We can let the consumerism of Christmas carry us away into a fairy tale version of Christ that leaves us with a baby that was a baby for one night, and not an infant born into a hostile world with nothing except ordinary loving parents to guide him through an extraordinary life. It’s like he was born and then became an adult instantly. But rest assured it did not happen that way. Jesus grew up like every child. It does my faith no harm to believe that he probably lived through all the moral experience in his life. You see, this child, this Christ child is our child.

There is a story that Jim Wallis tells in his latest book of a reporter in the middle of the Sarejevo crisis who sees a little girl get shot by sniper fire. The reporter threw down his pad and pencil, and stopped being a reporter for a few minutes. He rushed to the man who was holding the child, and helped them both into his car. As the reporter stepped on the accelerator, racing to the hospital, the man holding the bleeding child said, “Hurry, my friend, my child is still alive.”

A moment or two later, “Hurry, my friend, my child is still breathing.” A moment, later, “Hurry, my friend, my child is still warm.” and then finally, “Hurry. Oh, My God, my child is getting cold.”

The little girl had died by the time they made it to the hospital. As the two men washed the blood off their hands in the lavatory, the man turned to the reporter and said, “This is a terrible task for me. I must now go and tell her father that his child is dead.” The reporter was stunned and said, “I thought she was your child.” The man looked back and said, “Well, I’m not her father, but this child is my child, they are all our children” (from: Who Speaks for God?, by Jim Wallis, Delecorte Press, 1996)

That is what John is saying today. It is an abstract passage which boils down to this, Jesus came to be one of us, to live with us, to live like us, to become our child and to make it clear that all children, young and old, are our children.

That is what happens when we baptize an infant. The parents give their child away, they recognize that she or he is not just their child and we see that she or he is in fact, our child. When we answer that question, “Will you who witness these vows do all in your power to support this person in their life in Christ?” They are not just words that get us to the next place in the service, but words that remind us that we are forever connected, they remind us of a cow shed many years ago where in the most despicable situation a child, our child, was born and where Mary and Joseph, acting on the world’s behalf set out on the journey of raising our child.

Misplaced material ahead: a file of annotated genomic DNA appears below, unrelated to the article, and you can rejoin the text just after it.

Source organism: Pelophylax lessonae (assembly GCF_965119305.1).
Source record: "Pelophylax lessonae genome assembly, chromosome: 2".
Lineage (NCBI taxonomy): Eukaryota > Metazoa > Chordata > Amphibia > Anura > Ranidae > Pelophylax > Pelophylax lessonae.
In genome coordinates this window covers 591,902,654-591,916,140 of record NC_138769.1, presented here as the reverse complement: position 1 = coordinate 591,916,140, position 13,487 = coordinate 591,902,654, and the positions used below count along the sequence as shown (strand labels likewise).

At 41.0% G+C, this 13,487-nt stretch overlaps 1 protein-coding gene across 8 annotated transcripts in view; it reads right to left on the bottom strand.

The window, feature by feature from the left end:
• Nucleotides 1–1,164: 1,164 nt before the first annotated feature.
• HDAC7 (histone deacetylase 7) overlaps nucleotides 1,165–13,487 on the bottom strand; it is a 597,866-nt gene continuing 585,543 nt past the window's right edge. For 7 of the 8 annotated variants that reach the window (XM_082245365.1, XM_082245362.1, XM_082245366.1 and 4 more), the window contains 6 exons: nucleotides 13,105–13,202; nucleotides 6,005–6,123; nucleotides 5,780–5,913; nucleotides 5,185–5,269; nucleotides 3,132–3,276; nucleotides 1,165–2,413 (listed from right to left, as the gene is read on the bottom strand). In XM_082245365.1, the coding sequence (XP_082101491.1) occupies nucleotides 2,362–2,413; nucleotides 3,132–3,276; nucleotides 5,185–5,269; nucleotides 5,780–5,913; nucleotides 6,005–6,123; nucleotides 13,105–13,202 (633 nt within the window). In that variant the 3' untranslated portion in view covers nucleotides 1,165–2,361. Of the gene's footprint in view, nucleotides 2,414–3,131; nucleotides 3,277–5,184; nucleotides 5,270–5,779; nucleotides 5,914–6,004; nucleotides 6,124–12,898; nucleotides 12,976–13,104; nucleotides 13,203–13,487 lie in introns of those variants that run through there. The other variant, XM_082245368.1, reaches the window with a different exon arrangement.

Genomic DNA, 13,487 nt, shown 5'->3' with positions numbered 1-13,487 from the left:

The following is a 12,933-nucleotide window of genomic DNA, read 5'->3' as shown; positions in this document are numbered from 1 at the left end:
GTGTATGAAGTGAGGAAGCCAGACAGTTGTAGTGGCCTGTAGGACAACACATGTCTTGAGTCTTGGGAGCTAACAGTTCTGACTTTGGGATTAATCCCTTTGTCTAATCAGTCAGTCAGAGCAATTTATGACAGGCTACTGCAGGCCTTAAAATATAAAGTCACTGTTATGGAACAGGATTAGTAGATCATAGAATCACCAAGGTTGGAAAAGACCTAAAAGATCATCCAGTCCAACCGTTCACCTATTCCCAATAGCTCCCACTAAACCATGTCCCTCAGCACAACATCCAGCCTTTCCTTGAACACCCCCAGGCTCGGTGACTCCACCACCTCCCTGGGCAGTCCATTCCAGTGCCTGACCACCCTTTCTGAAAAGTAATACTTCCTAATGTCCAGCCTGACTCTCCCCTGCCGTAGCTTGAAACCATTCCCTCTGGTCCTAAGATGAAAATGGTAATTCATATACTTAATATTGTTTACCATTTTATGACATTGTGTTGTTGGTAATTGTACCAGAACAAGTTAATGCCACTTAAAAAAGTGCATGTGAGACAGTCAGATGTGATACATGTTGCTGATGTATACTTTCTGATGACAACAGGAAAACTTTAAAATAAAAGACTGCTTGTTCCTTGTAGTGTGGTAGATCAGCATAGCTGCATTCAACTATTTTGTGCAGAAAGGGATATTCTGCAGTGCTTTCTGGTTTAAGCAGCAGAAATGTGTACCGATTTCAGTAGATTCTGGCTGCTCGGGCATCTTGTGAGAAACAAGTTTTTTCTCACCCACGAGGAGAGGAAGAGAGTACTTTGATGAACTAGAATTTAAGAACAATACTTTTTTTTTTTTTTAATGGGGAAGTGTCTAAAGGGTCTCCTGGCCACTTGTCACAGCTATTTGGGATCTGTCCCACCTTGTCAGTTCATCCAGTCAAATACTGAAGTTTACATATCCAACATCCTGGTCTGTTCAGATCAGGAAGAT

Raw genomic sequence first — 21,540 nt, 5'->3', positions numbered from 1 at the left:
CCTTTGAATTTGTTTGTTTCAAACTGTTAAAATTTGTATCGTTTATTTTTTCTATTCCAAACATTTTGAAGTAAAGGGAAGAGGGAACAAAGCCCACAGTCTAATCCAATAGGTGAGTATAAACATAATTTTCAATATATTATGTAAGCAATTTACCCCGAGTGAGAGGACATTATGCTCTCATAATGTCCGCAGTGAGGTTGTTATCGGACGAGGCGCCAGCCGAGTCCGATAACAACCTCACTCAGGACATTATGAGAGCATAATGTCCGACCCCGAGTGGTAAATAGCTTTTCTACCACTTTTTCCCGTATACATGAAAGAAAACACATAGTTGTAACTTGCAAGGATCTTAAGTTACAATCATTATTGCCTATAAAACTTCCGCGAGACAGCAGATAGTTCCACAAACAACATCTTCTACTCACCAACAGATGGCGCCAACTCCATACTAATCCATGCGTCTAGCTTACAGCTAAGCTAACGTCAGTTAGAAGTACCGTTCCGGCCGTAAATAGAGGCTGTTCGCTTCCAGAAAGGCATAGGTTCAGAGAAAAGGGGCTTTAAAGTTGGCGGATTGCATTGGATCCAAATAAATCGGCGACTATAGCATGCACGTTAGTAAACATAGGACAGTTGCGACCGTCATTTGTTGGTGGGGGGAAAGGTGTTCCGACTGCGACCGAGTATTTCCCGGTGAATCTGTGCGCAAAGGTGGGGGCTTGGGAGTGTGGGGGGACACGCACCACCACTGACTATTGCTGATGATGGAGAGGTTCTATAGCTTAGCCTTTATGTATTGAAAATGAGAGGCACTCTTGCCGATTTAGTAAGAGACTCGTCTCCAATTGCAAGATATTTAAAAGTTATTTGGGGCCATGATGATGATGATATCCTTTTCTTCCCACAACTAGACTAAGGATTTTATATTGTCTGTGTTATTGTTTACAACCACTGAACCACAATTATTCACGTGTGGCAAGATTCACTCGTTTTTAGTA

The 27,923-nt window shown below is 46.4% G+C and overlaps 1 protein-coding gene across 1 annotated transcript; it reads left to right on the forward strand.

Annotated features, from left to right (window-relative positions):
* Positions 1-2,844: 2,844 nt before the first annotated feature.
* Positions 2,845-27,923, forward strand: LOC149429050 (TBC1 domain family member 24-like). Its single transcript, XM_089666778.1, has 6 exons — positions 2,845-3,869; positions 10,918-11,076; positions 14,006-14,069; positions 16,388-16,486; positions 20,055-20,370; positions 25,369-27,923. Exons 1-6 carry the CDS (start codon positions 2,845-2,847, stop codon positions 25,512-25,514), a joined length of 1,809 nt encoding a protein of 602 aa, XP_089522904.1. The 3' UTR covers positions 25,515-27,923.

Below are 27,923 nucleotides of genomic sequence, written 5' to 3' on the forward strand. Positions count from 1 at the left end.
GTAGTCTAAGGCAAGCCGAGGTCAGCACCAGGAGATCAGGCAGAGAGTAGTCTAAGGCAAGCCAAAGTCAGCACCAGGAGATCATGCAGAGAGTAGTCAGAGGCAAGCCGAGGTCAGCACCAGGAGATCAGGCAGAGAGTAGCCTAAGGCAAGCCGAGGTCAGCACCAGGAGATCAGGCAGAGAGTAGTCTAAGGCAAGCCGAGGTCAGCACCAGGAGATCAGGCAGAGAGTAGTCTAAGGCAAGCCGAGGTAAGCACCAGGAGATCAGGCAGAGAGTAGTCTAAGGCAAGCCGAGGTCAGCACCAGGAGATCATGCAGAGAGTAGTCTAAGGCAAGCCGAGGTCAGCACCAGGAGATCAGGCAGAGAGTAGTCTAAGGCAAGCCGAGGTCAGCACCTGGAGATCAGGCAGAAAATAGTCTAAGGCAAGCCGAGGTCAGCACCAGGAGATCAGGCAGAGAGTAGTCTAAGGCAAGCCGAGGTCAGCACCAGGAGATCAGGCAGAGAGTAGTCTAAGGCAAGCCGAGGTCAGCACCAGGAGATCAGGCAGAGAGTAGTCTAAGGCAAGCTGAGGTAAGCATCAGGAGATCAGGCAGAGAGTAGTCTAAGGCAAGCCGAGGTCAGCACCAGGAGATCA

It reminds us, as Paul says in his letter to the Galatians, that we are no longer slaves but children of God, and if God’s children then also heirs. It reminds us that all children, are our children.

That father was profound in asking his daughter to think of faces and people when deciding who she would like as her brother. It is a good question for us. What faces and names do we see as our brothers and sisters? Do we look? Or are we trapped in the abstract, the Hallmark version of life?

Seeing God and encountering the Christ child is as far away and as close as the eyes of that person, that child, that is sitting next to you right now. In those eyes, if looked at deep enough, you will see the family resemblance which reveals that we are all children, God’s children, and that every child is our child. Amen.

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Christopher Sikkema